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International Monetary Fund
This staff report discusses Israel’s 2009 Article IV Consultation on economic developments and policies. The economy has been shielded from the global downturn by the absence of prior housing or bank credit booms, high household savings rates, and the fact that investment goods and consumer durables are mostly imported from abroad. Safe-haven factors that have put upward pressure on the currency appear to have eased along with the global financial sector stabilization, and concerns about the excessive strength of the shekel have not entirely been put to rest.
Mr. John Cady
Does macroeconomic data transparency-as signaled by subscription to the IMF's Special Data Dissemination Standard (SDDS)-help reduce borrowing costs in private capital markets? This question is examined using detailed data on new issues of sovereign foreign currency-denominated (U.S. dollar, yen, and euro) bonds for several emerging market economies. Panel econometric estimates indicate that spreads on new bond issues declined by about 75 basis points following SDDS subscription.
Mr. David A. Grigorian
In recent years, the number of countries which have borrowed in international capital markets by issuing sovereign bonds has increased substantially. For these countries, capital market access meant a de facto acknowledgement of their policy successes and improvements in their creditworthiness that enabled them to graduate from the group of official financing recipients into a more advanced group of emerging market economies. The paper looks at the determinants of sovereign bond issuances and derives the relationship between internal and external factors and market access using a simple macro model. The market access condition is then translated into a simple rule that requires an excess demand for the sovereign bonds in question. Regression results based on this model offer some insights into peculiarities of first-time sovereign bond issues that could be used in policy deliberations.
Mr. Andrea F Presbitero, Mr. Dhaneshwar Ghura, Mr. Olumuyiwa S Adedeji, and Lamin Njie
What determines the ability of low-income developing countries to issue bonds in international capital and what explains the spreads on these bonds? This paper examines these questions using a dataset that includes emerging markets and developing economies (EMDEs) that issued sovereign bonds at least once during the period 1995-2013 as well as those that did not. We find that an EMDE is more likely to issue a bond when, in comparison with non-issuing peers, it is larger in economic size, has higher per capita GDP, and has stronger macroeconomic fundamentals and government. Spreads on sovereign bonds are lower for countries with strong external and fiscal positions, as well as robust economic growth and government effectiveness. With regard to global factors, the results show that sovereign bond spreads are reduced in periods of lower market volatility.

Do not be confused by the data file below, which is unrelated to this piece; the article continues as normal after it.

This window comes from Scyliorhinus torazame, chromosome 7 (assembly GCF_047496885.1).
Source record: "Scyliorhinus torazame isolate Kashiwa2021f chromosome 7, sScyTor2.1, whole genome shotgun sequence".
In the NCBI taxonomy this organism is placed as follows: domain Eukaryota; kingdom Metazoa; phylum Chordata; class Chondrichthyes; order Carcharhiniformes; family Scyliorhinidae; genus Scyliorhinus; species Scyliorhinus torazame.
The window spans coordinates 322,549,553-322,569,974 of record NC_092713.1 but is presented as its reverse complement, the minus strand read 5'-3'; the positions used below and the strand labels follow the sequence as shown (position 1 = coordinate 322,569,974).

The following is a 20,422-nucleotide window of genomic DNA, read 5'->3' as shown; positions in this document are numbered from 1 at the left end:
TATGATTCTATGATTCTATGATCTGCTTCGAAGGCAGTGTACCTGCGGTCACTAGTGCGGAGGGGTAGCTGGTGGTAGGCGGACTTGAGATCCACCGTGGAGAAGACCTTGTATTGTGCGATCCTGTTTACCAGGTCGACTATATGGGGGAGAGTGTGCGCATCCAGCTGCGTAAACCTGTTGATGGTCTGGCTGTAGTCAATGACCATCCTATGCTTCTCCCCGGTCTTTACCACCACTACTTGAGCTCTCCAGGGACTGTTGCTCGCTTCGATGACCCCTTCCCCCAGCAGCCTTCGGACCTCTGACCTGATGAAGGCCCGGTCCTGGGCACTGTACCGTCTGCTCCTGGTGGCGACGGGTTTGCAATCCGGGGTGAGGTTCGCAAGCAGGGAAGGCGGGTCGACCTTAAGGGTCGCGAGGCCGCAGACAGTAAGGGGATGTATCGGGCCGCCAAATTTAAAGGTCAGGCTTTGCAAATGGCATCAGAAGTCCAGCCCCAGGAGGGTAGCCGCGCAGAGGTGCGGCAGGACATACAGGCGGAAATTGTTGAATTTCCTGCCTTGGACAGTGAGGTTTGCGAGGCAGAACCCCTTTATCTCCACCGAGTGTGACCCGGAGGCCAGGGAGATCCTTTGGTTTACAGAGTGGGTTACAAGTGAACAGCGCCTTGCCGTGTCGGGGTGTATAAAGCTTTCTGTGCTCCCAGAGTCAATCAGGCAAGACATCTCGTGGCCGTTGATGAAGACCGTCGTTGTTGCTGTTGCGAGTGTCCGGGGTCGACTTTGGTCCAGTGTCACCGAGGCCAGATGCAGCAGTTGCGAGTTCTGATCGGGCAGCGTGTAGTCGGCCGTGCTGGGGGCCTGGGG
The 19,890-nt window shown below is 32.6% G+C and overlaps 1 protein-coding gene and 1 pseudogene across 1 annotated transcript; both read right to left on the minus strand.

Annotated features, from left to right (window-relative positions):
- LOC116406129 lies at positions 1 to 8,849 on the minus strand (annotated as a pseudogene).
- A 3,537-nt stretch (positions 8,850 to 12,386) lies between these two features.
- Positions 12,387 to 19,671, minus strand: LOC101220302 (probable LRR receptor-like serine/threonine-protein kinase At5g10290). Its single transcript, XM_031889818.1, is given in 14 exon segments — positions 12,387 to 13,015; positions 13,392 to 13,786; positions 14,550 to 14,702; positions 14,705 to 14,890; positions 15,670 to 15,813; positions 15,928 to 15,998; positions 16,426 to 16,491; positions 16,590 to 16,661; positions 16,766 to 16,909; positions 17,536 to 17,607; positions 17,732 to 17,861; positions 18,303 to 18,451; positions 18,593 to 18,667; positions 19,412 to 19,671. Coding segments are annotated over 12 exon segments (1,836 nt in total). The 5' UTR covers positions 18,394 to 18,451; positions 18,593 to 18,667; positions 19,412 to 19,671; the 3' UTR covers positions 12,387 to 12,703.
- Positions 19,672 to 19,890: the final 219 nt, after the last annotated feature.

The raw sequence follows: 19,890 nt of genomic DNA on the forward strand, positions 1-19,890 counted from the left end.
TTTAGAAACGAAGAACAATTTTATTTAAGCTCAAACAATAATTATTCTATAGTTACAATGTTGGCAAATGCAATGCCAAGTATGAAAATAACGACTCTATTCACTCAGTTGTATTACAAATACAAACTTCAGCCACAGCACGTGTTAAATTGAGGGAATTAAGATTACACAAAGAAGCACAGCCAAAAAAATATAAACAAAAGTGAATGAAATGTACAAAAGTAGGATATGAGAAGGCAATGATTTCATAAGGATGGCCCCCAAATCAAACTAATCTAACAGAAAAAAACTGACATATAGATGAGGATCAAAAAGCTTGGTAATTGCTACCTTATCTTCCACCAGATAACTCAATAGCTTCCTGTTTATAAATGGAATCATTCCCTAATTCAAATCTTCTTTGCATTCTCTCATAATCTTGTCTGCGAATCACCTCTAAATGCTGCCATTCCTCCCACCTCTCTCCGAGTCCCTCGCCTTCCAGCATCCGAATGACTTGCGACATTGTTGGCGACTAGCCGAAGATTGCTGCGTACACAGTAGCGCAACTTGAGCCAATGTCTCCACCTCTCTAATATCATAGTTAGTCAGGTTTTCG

International Monetary Fund. European Dept.
Latvia entered the euro area in January 2014 with the fastest rate of growth in Europe. The 2014 Article IV Consultation highlights that a slowdown in investment and exports was partly compensated by robust consumption demand, supported by rising real wages, bringing GDP growth in 2013 to 4.1 percent. Strong job creation reduced the unemployment rate to 11.3 percent by end-2013, close to its structural level. Consumer price inflation fell to an average of about zero in 2013, mainly owing to weakening energy prices. The 2013 general government deficit outturn of 1.0 percent of GDP was below the target of 1.4 percent.
Mr. Mauro Mecagni, Mr. Jorge I Canales Kriljenko, Cheikh A. Gueye, Mr. Yibin Mu, Mr. Masafumi Yabara, and Mr. Sebastian Weber
This African Department Paper examines the rise in international sovereign bonds issued by African frontier economies and recommends policies for potential first-time issuers.
International Monetary Fund. External Relations Dept.

Following is the text of the communiqué issued by the finance ministers and central bank governors of the Group of 10 on September 21.

International Monetary Fund. External Relations Dept.

This paper describes the importance of luck, timing, and political institutions in beating inflation. The paper highlights that countries experiencing high inflation typically make several disinflation attempts, some of which succeed only temporarily. If a country trying to stabilize prices and wages is unlucky enough to be exposed to severe external shocks—for example, a decline in demand for its exports—during its disinflation, the likelihood of failure is increased. A shock such as an increase in U.S. interest rates makes failure more likely for a country with an open capital account.

International Monetary Fund. External Relations Dept.

Following is the text of the communiqué issued by the Group of 10 at the conclusion of its meeting in Washington, D.C., on October 3.

International Monetary Fund

The staff report for the 2010 Article IV Consultation underlies that in recent years, Mongolia’s economy has performed quite well. The inflation pressures reflected a relaxation of monetary and fiscal policies and large increases in prices for food and fuel. The debt service burden and international reserves are expected to remain at comfortable levels. Executive Directors welcomed the authorities’ purpose to review plans for the establishment of a development bank, taking account of the know-how elsewhere so as to avoid creating unfair competition in the financial sector.